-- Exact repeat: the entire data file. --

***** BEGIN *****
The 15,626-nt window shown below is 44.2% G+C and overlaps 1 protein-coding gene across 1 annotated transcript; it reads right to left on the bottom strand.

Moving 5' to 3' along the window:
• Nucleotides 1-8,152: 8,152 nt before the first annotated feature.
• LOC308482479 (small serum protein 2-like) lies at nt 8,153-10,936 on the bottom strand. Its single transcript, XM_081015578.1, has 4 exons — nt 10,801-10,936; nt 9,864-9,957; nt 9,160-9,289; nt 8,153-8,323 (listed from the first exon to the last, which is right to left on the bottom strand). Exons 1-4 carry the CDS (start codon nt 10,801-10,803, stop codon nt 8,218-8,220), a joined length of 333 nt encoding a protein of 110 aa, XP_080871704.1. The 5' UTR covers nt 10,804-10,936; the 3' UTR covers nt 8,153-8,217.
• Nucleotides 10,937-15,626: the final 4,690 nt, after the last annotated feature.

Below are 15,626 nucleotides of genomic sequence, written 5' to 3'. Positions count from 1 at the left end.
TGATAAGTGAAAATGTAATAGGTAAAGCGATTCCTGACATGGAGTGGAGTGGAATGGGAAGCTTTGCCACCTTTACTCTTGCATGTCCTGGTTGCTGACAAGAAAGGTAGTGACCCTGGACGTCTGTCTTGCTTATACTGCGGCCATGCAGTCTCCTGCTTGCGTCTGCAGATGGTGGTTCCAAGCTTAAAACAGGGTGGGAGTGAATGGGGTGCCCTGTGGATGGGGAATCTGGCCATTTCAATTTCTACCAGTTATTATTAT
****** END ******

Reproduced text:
The 15,626-nt window shown below is 44.2% G+C and overlaps 1 protein-coding gene across 1 annotated transcript; it reads right to left on the bottom strand.

Moving 5' to 3' along the window:
• Nucleotides 1-8,152: 8,152 nt before the first annotated feature.
• LOC308482479 (small serum protein 2-like) lies at nt 8,153-10,936 on the bottom strand. Its single transcript, XM_081015578.1, has 4 exons — nt 10,801-10,936; nt 9,864-9,957; nt 9,160-9,289; nt 8,153-8,323 (listed from the first exon to the last, which is right to left on the bottom strand). Exons 1-4 carry the CDS (start codon nt 10,801-10,803, stop codon nt 8,218-8,220), a joined length of 333 nt encoding a protein of 110 aa, XP_080871704.1. The 5' UTR covers nt 10,804-10,936; the 3' UTR covers nt 8,153-8,217.
• Nucleotides 10,937-15,626: the final 4,690 nt, after the last annotated feature.

Below are 15,626 nucleotides of genomic sequence, written 5' to 3'. Positions count from 1 at the left end.
TGATAAGTGAAAATGTAATAGGTAAAGCGATTCCTGACATGGAGTGGAGTGGAATGGGAAGCTTTGCCACCTTTACTCTTGCATGTCCTGGTTGCTGACAAGAAAGGTAGTGACCCTGGACGTCTGTCTTGCTTATACTGCGGCCATGCAGTCTCCTGCTTGCGTCTGCAGATGGTGGTTCCAAGCTTAAAACAGGGTGGGAGTGAATGGGGTGCCCTGTGGATGGGGAATCTGGCCATTTCAATTTCTACCAGTTATTATTAT